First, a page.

[?] (says Mr J- S-) that half of the trees on the old route are now dwarfed and the other half are dead.
From the 1930s Schools Collection of folklore, now being digitised at Duchas.ie. Perhaps the Giant's Rock is the impressive quartz outcrop depicted on Megalithomania. It's rather interesting that Fourwinds mentions possible alignments at the site when there's folklore about fairy/druids lines / ghosts heading across the landscape.
Rhiannon Posted by Rhiannon
7th June 2018ce
Edited 10th July 2018ce

Carrickclevan (Portal Tomb)

In the townland of Carrickacleven there is a little garden and in it there is a rock shaped like a mouth. It is said that there is money under it, and an old woman minding it and there is to be a life lost at the getting of it.

In the same townland there is a house with five big stones and the one on top is said to bear the weight of six tons. A long time ago there were priests and ministers at it and they said there is an old chieftain buried there and all his riches with him in a crock coffin.

Some people came to it one night after they heard what was under it. They dug until they came to a flag that is over the chieftain and they could get no further. So no one ever went near it after that.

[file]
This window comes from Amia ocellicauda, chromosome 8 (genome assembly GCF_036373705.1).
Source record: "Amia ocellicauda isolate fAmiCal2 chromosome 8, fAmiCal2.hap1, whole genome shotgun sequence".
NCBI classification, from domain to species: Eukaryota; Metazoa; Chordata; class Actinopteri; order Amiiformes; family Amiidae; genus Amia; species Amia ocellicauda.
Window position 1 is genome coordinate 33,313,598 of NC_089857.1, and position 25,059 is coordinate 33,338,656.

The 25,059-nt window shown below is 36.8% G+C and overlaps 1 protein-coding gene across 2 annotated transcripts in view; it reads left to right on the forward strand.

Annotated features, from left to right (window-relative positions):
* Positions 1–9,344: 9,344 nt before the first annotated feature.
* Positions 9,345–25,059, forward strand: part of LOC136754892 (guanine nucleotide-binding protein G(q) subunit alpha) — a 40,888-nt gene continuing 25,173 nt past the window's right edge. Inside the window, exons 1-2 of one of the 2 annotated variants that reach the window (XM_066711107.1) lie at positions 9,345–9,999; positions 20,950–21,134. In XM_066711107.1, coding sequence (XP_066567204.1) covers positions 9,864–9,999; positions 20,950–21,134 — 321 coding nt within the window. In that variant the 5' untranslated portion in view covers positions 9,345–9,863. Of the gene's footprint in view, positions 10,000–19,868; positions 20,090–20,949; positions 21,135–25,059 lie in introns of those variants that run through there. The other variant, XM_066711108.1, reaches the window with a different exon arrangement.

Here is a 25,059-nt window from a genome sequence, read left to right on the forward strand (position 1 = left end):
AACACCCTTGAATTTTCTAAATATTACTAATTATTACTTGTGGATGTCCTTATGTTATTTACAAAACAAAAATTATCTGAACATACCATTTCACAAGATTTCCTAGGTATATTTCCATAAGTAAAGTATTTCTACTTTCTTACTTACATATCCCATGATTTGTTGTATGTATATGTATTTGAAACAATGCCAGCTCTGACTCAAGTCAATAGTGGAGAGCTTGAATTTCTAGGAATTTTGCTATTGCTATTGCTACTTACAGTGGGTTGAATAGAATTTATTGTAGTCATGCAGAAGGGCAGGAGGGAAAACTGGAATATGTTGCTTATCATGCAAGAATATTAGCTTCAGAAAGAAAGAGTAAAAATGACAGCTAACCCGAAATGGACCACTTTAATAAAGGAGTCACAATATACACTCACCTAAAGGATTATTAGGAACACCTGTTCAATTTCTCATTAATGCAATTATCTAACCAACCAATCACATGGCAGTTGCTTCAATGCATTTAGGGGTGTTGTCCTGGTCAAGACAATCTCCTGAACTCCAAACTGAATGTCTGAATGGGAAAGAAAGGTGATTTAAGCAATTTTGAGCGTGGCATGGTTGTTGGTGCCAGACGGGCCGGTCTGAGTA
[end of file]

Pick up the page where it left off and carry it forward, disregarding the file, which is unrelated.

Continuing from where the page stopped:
From the 1930s Schools Collection of folklore, now being transcribed at Duchas.ie. There is a photo and description in the 1972 Survey of the Megalithic Tombs of Ireland but I don't know how it's faring now.
Rhiannon Posted by Rhiannon
7th June 2018ce

Mihanboy (Portal Tomb)

In a field in Meeambee in the parish of [?], there is to be seen a cromlech. It is called locally Leabaidh Éirn.
There were four upright slabs, some of which are now fallen, topped by a huge oblong slab, many tons weight.
Near at hand there is a circular raised mound of earth enclosed by bushes called "The Fort" which his believed to be visited by the fairies. None of the bushes have been cut down, lest some dire misfortune should follow. A chieftain named Earn is popularly supposed to have lived in this district.
From an informant for the 1930s Schools Collection of folklore, now being transcribed at Duchas.ie.

The information via the Archaeology.ie mapviewer says that the huge chunky 3x3m, 60cm thick roof stone has subsided to the north, with one north sidestone and two sidestones and the septal-stone surviving on the south side. Also that there is a headstone 3m east of the tomb with a date of 1748 and an otherwise illegible inscription: this is reputedly made from the missing portal stone.
Rhiannon Posted by Rhiannon
7th June 2018ce

Rath Cruachan (Artificial Mound)

Old people believe that at regular times during the year the fairies hold important horse fairs. One special 'fairy' man near this village relates how he was ordered to get up in the middle of the night to change horses from Mount Mary near the town of Ballygo down to Rathcroghan near Tulsk.

Hundred of horses with small 'mineen' riders galloped down across the country in the moonlight November Eve.